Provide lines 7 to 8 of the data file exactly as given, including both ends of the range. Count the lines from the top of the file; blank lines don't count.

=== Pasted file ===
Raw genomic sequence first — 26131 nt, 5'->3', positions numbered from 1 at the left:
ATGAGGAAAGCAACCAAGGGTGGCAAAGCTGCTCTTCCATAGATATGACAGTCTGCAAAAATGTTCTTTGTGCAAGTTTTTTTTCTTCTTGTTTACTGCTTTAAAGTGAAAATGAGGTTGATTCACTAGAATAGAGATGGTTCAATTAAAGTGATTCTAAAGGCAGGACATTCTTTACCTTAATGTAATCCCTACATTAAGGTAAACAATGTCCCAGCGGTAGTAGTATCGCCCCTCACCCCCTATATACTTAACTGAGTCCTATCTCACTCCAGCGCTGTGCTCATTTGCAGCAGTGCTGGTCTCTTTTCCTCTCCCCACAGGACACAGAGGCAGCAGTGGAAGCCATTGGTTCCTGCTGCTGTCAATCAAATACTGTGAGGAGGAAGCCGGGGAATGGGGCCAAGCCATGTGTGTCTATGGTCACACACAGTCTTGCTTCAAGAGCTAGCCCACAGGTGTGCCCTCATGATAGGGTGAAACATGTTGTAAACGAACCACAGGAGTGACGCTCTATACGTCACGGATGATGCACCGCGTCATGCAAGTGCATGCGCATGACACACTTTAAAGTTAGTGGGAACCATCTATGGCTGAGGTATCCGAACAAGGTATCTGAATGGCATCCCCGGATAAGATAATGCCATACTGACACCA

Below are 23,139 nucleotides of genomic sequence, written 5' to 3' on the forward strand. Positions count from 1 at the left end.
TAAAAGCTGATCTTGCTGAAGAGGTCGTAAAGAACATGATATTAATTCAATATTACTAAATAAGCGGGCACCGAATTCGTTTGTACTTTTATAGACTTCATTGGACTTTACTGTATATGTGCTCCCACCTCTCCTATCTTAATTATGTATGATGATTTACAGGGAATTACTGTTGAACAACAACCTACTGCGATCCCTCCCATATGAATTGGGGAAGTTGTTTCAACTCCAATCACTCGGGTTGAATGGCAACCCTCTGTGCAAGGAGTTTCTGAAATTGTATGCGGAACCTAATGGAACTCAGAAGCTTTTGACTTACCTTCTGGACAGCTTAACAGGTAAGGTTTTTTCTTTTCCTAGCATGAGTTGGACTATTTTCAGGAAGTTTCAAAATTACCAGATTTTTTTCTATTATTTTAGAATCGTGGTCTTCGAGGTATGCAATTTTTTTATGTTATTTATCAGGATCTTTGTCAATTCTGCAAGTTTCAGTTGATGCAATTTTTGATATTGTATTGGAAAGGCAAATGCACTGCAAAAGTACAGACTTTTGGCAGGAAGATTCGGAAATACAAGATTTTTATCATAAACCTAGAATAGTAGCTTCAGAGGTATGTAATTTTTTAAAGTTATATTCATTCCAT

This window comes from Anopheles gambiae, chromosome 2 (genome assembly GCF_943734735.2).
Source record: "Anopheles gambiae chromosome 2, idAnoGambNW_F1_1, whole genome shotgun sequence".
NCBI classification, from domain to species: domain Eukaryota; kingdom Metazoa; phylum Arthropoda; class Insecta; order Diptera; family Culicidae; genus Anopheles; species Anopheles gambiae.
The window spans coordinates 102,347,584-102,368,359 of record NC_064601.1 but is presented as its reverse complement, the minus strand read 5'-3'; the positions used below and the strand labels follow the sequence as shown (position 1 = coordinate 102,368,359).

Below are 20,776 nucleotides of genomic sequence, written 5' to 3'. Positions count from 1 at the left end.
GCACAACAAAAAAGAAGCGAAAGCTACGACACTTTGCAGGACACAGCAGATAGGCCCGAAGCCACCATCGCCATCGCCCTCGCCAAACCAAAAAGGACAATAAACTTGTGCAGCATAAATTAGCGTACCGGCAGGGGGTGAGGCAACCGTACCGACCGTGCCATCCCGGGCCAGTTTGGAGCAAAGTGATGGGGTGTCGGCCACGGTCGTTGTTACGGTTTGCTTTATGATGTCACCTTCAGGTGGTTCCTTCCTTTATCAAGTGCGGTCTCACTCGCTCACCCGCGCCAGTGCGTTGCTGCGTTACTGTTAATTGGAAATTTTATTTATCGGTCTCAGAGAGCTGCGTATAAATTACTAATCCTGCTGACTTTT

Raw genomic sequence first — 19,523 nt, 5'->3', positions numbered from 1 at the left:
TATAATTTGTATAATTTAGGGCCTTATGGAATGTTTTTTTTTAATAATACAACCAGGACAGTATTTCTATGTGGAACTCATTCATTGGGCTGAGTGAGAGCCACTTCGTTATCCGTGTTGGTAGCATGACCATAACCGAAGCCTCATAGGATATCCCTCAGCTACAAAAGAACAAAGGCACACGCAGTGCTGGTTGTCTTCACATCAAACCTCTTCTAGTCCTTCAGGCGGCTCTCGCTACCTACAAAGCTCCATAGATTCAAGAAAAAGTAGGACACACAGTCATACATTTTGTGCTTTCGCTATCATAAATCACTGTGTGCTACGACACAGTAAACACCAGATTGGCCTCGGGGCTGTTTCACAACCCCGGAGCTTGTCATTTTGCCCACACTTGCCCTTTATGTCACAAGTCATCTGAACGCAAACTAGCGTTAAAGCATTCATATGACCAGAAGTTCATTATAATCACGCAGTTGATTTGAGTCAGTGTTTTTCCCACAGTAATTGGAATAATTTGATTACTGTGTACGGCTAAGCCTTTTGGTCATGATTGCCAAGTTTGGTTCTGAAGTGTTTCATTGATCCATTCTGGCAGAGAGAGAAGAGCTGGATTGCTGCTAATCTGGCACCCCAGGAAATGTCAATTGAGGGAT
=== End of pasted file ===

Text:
NCBI classification, from domain to species: domain Eukaryota; kingdom Metazoa; phylum Arthropoda; class Insecta; order Diptera; family Culicidae; genus Anopheles; species Anopheles gambiae.
The window spans coordinates 102,347,584-102,368,359 of record NC_064601.1 but is presented as its reverse complement, the minus strand read 5'-3'; the positions used below and the strand labels follow the sequence as shown (position 1 = coordinate 102,368,359).